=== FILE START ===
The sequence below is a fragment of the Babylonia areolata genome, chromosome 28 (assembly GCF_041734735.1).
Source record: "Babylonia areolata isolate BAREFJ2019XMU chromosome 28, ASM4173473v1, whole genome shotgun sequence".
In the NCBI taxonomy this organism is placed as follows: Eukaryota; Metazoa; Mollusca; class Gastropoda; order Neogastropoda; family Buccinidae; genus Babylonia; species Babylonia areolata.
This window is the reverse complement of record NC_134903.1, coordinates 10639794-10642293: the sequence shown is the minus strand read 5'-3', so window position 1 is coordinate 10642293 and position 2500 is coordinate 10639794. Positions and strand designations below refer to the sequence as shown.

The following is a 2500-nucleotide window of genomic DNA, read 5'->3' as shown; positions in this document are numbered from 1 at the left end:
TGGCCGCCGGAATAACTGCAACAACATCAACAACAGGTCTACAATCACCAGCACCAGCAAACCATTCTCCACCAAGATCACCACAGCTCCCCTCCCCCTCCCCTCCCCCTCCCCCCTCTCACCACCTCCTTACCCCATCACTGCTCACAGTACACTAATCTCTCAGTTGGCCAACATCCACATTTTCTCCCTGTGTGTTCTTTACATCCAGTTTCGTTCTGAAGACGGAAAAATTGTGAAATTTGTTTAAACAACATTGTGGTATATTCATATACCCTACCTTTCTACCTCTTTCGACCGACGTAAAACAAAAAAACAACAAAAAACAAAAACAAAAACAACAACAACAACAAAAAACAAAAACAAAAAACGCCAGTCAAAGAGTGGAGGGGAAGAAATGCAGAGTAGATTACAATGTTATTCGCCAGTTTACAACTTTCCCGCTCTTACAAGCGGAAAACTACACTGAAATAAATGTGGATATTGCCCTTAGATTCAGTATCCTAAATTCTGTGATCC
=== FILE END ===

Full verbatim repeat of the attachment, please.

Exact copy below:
The sequence below is a fragment of the Babylonia areolata genome, chromosome 28 (assembly GCF_041734735.1).
Source record: "Babylonia areolata isolate BAREFJ2019XMU chromosome 28, ASM4173473v1, whole genome shotgun sequence".
In the NCBI taxonomy this organism is placed as follows: Eukaryota; Metazoa; Mollusca; class Gastropoda; order Neogastropoda; family Buccinidae; genus Babylonia; species Babylonia areolata.
This window is the reverse complement of record NC_134903.1, coordinates 10639794-10642293: the sequence shown is the minus strand read 5'-3', so window position 1 is coordinate 10642293 and position 2500 is coordinate 10639794. Positions and strand designations below refer to the sequence as shown.

The following is a 2500-nucleotide window of genomic DNA, read 5'->3' as shown; positions in this document are numbered from 1 at the left end:
TGGCCGCCGGAATAACTGCAACAACATCAACAACAGGTCTACAATCACCAGCACCAGCAAACCATTCTCCACCAAGATCACCACAGCTCCCCTCCCCCTCCCCTCCCCCTCCCCCCTCTCACCACCTCCTTACCCCATCACTGCTCACAGTACACTAATCTCTCAGTTGGCCAACATCCACATTTTCTCCCTGTGTGTTCTTTACATCCAGTTTCGTTCTGAAGACGGAAAAATTGTGAAATTTGTTTAAACAACATTGTGGTATATTCATATACCCTACCTTTCTACCTCTTTCGACCGACGTAAAACAAAAAAACAACAAAAAACAAAAACAAAAACAACAACAACAACAAAAAACAAAAACAAAAAACGCCAGTCAAAGAGTGGAGGGGAAGAAATGCAGAGTAGATTACAATGTTATTCGCCAGTTTACAACTTTCCCGCTCTTACAAGCGGAAAACTACACTGAAATAAATGTGGATATTGCCCTTAGATTCAGTATCCTAAATTCTGTGATCC